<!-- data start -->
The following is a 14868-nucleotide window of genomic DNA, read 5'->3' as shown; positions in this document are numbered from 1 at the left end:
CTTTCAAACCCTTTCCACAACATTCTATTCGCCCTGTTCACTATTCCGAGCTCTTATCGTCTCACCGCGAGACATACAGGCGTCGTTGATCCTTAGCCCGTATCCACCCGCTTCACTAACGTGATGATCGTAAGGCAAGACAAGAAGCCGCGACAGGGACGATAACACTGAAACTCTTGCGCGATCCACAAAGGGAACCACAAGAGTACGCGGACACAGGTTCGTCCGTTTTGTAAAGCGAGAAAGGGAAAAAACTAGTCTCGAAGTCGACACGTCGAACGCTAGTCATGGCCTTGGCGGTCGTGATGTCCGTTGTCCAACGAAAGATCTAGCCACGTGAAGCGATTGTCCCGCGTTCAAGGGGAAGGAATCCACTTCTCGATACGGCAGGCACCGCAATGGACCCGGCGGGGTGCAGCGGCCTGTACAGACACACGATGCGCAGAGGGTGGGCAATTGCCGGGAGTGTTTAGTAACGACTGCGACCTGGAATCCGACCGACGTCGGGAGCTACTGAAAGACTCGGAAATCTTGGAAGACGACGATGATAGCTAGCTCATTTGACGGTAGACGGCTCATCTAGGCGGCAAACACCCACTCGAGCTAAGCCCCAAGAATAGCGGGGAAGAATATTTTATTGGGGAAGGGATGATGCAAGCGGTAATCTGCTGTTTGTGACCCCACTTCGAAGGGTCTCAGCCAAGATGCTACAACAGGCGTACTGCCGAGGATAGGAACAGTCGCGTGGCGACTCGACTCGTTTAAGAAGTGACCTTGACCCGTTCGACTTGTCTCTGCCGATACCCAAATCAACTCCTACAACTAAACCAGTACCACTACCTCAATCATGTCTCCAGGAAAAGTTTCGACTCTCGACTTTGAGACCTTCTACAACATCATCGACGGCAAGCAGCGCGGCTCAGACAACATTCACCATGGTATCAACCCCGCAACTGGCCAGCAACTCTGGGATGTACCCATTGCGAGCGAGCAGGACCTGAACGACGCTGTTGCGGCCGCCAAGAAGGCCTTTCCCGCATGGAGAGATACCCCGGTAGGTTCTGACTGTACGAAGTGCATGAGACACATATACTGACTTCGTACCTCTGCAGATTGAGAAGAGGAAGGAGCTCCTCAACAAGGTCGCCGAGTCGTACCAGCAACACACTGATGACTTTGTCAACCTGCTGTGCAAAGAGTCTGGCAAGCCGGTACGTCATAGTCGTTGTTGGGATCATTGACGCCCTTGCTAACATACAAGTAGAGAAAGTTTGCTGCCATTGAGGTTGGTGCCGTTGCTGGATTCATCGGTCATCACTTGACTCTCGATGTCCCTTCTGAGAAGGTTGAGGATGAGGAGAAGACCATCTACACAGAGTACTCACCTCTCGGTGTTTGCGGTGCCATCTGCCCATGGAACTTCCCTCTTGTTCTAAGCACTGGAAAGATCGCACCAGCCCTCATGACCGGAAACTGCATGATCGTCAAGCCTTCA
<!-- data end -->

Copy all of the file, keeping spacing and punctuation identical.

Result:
The following is a 14868-nucleotide window of genomic DNA, read 5'->3' as shown; positions in this document are numbered from 1 at the left end:
CTTTCAAACCCTTTCCACAACATTCTATTCGCCCTGTTCACTATTCCGAGCTCTTATCGTCTCACCGCGAGACATACAGGCGTCGTTGATCCTTAGCCCGTATCCACCCGCTTCACTAACGTGATGATCGTAAGGCAAGACAAGAAGCCGCGACAGGGACGATAACACTGAAACTCTTGCGCGATCCACAAAGGGAACCACAAGAGTACGCGGACACAGGTTCGTCCGTTTTGTAAAGCGAGAAAGGGAAAAAACTAGTCTCGAAGTCGACACGTCGAACGCTAGTCATGGCCTTGGCGGTCGTGATGTCCGTTGTCCAACGAAAGATCTAGCCACGTGAAGCGATTGTCCCGCGTTCAAGGGGAAGGAATCCACTTCTCGATACGGCAGGCACCGCAATGGACCCGGCGGGGTGCAGCGGCCTGTACAGACACACGATGCGCAGAGGGTGGGCAATTGCCGGGAGTGTTTAGTAACGACTGCGACCTGGAATCCGACCGACGTCGGGAGCTACTGAAAGACTCGGAAATCTTGGAAGACGACGATGATAGCTAGCTCATTTGACGGTAGACGGCTCATCTAGGCGGCAAACACCCACTCGAGCTAAGCCCCAAGAATAGCGGGGAAGAATATTTTATTGGGGAAGGGATGATGCAAGCGGTAATCTGCTGTTTGTGACCCCACTTCGAAGGGTCTCAGCCAAGATGCTACAACAGGCGTACTGCCGAGGATAGGAACAGTCGCGTGGCGACTCGACTCGTTTAAGAAGTGACCTTGACCCGTTCGACTTGTCTCTGCCGATACCCAAATCAACTCCTACAACTAAACCAGTACCACTACCTCAATCATGTCTCCAGGAAAAGTTTCGACTCTCGACTTTGAGACCTTCTACAACATCATCGACGGCAAGCAGCGCGGCTCAGACAACATTCACCATGGTATCAACCCCGCAACTGGCCAGCAACTCTGGGATGTACCCATTGCGAGCGAGCAGGACCTGAACGACGCTGTTGCGGCCGCCAAGAAGGCCTTTCCCGCATGGAGAGATACCCCGGTAGGTTCTGACTGTACGAAGTGCATGAGACACATATACTGACTTCGTACCTCTGCAGATTGAGAAGAGGAAGGAGCTCCTCAACAAGGTCGCCGAGTCGTACCAGCAACACACTGATGACTTTGTCAACCTGCTGTGCAAAGAGTCTGGCAAGCCGGTACGTCATAGTCGTTGTTGGGATCATTGACGCCCTTGCTAACATACAAGTAGAGAAAGTTTGCTGCCATTGAGGTTGGTGCCGTTGCTGGATTCATCGGTCATCACTTGACTCTCGATGTCCCTTCTGAGAAGGTTGAGGATGAGGAGAAGACCATCTACACAGAGTACTCACCTCTCGGTGTTTGCGGTGCCATCTGCCCATGGAACTTCCCTCTTGTTCTAAGCACTGGAAAGATCGCACCAGCCCTCATGACCGGAAACTGCATGATCGTCAAGCCTTCA